Denis Villeneuve has at times been criticized for a perceived ‘style rather than substance’ approach to his films, although there is some weight to this argument in parts of his films, it has no place in the film. discussion Fires.

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The most devastating and heartbreaking image of Villeneuve’s career remains unmatched when it comes to emotional weight. In his heart, Fires is a film about humanity, and its tragic tale of loss is enough to leave even the coldest viewers looking for a loved one to kiss after watching.

5 The film’s surprising opening scene remains one of Villeneuve’s best efforts

boy with shaved head fires-1

It may not have the effect of widening the eyes of by Sicario body in the wall sequence, but Fires Equally memorable is the eerie opening, which features young orphans having their heads shaved forcibly as they prepare to become soldiers against their will, and set the perfect tone for the emotional roller coaster that lies ahead.

Sorrow and the spirit of Fires are captured perfectly in the eyes of child soldiers. This is an opening scene that stays with the viewer until the closing credits and works surprisingly even better on a cover.

4 The woman who sings is undoubtedly the most tragic and the most formidable character of Villeneuve

Prisoner fires

Strong female characters are a sort of hallmark in Denis Villeneuve’s work. Arrival and Sicario each showcases the daring glow of Amy Adams and Emily Blunt respectively, but Fires can claim to have not only one of the director’s best female characters, but two of them.

Nawal Marwan and her daughter, Jeanne, are captivating every time they are on screen. Their journeys, while not as arduous, are the foundations on which this tragic masterpiece is built, and it will take work from Villeneuve to surpass them.

3 The final twist completely destroys the soul

Fires the twins Joan and Simon at the office

The breathtaking twists and turns are not that hard to find in the catalog of Villeneuve, de Arrival To Blade Runner 2049, the director has shown an exceptional ability to shape turns in films whose tastes are rarely successful with such success.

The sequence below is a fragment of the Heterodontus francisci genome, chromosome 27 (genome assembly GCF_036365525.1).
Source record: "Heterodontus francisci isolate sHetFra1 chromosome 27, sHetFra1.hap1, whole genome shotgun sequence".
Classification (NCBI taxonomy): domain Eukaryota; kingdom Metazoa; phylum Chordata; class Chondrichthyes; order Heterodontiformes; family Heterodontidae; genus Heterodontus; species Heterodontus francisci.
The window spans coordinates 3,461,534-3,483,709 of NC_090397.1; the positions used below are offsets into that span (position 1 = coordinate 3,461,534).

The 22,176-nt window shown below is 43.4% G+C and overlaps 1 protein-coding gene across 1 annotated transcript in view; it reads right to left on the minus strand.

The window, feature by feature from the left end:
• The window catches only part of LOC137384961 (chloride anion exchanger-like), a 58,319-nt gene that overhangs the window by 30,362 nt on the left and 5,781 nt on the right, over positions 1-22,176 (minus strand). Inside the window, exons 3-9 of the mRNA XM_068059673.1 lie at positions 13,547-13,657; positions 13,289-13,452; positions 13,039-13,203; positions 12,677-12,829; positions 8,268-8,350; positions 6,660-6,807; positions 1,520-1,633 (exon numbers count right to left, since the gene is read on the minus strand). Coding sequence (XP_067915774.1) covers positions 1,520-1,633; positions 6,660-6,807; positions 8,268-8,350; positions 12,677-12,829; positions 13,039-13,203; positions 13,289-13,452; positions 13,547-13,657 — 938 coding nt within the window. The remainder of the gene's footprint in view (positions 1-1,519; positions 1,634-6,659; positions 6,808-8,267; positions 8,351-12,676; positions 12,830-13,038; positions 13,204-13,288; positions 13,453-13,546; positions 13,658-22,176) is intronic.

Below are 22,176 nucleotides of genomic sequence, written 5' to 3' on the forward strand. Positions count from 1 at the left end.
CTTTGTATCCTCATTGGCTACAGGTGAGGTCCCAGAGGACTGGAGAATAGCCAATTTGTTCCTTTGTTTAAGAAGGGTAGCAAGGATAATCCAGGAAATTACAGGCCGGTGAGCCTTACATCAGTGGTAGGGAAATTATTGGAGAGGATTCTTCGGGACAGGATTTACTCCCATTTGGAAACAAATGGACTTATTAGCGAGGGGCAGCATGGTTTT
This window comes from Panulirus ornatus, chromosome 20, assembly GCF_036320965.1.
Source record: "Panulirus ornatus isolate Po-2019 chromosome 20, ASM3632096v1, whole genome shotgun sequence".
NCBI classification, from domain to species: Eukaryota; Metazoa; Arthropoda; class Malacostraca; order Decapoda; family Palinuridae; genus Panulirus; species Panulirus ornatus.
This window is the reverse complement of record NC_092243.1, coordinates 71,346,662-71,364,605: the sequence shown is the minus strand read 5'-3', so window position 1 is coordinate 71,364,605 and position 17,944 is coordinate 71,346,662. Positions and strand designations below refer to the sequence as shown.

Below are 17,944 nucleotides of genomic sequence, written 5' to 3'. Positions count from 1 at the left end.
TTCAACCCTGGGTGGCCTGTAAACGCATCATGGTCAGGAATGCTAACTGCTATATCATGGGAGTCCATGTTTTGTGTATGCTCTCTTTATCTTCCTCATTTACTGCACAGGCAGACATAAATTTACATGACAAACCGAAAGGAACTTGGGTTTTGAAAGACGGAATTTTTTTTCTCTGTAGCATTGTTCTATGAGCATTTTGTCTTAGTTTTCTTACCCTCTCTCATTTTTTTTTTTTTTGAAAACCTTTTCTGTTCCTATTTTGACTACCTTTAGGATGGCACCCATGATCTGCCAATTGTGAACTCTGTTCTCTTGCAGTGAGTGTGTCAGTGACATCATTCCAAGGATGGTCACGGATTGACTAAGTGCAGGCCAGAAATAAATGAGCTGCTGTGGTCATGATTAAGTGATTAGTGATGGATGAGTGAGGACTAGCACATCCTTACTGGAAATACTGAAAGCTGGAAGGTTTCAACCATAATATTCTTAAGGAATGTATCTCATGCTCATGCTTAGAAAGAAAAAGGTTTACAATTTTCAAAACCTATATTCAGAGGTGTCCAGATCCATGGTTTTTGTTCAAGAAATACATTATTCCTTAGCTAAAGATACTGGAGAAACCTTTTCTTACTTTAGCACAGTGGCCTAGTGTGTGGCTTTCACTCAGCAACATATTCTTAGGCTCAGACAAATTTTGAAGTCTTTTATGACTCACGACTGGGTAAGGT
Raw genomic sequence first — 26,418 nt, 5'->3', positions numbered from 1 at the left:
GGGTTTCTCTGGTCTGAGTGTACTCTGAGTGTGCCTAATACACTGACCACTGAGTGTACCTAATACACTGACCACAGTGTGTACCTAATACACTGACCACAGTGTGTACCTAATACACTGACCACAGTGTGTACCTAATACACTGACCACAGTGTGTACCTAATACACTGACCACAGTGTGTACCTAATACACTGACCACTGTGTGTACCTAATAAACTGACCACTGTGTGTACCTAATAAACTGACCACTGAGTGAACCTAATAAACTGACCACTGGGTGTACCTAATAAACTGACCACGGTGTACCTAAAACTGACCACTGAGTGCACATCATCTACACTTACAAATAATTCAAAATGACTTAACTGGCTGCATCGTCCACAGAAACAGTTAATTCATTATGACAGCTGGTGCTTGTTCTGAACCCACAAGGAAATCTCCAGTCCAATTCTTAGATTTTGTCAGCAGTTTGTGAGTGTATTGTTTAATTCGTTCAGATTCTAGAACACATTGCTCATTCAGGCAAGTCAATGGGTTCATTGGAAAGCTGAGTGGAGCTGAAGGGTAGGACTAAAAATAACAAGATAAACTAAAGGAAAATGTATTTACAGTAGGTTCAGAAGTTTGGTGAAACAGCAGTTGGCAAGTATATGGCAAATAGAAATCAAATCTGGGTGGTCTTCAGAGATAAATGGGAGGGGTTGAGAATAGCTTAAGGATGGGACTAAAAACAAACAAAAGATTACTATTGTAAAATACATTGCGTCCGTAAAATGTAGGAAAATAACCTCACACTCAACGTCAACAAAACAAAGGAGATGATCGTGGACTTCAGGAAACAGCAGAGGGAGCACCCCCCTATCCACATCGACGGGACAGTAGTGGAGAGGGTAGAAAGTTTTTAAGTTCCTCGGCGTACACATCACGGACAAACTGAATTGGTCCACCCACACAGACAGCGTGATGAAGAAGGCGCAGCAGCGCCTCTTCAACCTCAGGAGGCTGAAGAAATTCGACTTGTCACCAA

Fires has one to top them all, and without revealing the secrets behind it, it shakes the film, and quite possibly the viewer, deep inside. When Fires’ the credits roll, it’s no surprise to find yourself sitting across them in stunned silence.

2 The excellent sound design combined with the haunting score by Grégoire Hetzel

narwan mawal with fire in fires

The beautiful visuals, the gripping performances and the mystery-laden story are all extremely important elements in Fires, yet without Grégoire Hetzel’s breathtaking score and the film’s award-winning sound design, none would be as effective.

The haunting tones deftly add a sense of unbridled dread to some of the most overwhelming sequences, and the right notes during Fires’ a few uplifting and hopeful moments help to cement the story that is as inspiring as it is moving.

1 Lubna Azabal’s Oscar-worthy performance

Lubna Azabal fires with pistol

Lubna Azabel has won numerous awards for her breathtaking and breathtaking performance as The Singing Woman, Nawal Marwan. It’s the story of a heartbreaking tragedy, but Azabal’s portrayal takes it from simply overwhelming to awe-inspiring.

Although she was only 30 at the time of the casting, the Moroccan-Belgian actress has rather remarkably played Nawal Marwan through several decades of the character’s life with a little help from a very effective makeup. In such a critically acclaimed image as Fires, Azabal’s performance being the highlight is a huge testament to her acting talent and Villeneuve’s talent as a man capable of squeezing the best performances out of his cast.